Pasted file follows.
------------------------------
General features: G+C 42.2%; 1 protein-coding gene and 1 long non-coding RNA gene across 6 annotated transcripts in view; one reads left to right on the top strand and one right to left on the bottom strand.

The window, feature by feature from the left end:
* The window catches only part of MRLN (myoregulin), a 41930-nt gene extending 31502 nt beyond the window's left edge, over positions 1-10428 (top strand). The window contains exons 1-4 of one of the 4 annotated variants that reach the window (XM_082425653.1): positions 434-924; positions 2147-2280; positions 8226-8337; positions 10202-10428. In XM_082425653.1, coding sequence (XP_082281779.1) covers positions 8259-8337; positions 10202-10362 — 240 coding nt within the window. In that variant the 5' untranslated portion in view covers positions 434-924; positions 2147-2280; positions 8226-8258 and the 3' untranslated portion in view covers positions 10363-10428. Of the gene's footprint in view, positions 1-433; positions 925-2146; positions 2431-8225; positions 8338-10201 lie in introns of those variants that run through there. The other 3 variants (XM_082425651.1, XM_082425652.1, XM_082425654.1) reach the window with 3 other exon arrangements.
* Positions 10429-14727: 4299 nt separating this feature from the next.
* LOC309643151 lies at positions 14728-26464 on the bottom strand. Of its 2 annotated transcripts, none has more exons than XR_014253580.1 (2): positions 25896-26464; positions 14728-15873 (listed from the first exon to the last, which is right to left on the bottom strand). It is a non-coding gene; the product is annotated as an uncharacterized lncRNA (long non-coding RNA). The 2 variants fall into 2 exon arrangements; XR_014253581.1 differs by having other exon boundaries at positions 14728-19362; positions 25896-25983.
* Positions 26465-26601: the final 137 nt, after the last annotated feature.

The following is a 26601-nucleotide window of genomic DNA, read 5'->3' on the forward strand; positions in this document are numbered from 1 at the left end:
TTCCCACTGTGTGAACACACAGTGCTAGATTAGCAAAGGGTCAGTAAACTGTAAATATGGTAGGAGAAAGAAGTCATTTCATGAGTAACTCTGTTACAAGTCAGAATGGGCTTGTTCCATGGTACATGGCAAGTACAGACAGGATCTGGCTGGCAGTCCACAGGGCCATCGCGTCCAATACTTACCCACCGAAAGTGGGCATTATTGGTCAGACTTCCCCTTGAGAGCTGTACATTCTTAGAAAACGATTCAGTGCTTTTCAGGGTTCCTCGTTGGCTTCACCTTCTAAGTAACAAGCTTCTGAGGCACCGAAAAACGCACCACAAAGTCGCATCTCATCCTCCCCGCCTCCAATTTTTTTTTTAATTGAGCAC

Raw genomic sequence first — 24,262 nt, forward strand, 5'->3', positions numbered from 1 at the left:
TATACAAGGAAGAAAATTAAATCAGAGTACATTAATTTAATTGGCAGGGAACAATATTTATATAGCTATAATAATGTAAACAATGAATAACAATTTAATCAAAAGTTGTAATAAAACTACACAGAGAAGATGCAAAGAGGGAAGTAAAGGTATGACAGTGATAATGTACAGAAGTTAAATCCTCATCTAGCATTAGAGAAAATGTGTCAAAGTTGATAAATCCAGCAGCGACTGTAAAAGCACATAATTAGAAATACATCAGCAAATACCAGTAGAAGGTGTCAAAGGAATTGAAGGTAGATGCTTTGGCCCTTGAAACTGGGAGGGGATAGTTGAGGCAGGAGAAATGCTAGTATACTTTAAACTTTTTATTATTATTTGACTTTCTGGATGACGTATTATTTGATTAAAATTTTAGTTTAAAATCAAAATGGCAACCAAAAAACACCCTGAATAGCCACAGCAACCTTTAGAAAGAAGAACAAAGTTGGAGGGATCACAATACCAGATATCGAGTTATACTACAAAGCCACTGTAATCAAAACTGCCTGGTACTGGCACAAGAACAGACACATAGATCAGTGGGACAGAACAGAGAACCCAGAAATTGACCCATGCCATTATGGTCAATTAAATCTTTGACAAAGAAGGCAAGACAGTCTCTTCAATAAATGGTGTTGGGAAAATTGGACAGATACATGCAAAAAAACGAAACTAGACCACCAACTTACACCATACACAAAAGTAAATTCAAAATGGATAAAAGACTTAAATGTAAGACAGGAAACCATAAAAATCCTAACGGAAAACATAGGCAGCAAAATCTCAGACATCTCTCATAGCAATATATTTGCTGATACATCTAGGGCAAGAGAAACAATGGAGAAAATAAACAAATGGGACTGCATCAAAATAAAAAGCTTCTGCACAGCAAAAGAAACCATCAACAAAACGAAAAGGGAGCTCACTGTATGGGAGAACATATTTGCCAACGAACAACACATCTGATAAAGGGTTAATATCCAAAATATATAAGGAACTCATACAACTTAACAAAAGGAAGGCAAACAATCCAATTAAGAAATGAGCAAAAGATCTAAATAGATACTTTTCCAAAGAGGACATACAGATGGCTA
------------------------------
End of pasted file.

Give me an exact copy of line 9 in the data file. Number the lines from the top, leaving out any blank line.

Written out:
Raw genomic sequence first — 24,262 nt, forward strand, 5'->3', positions numbered from 1 at the left: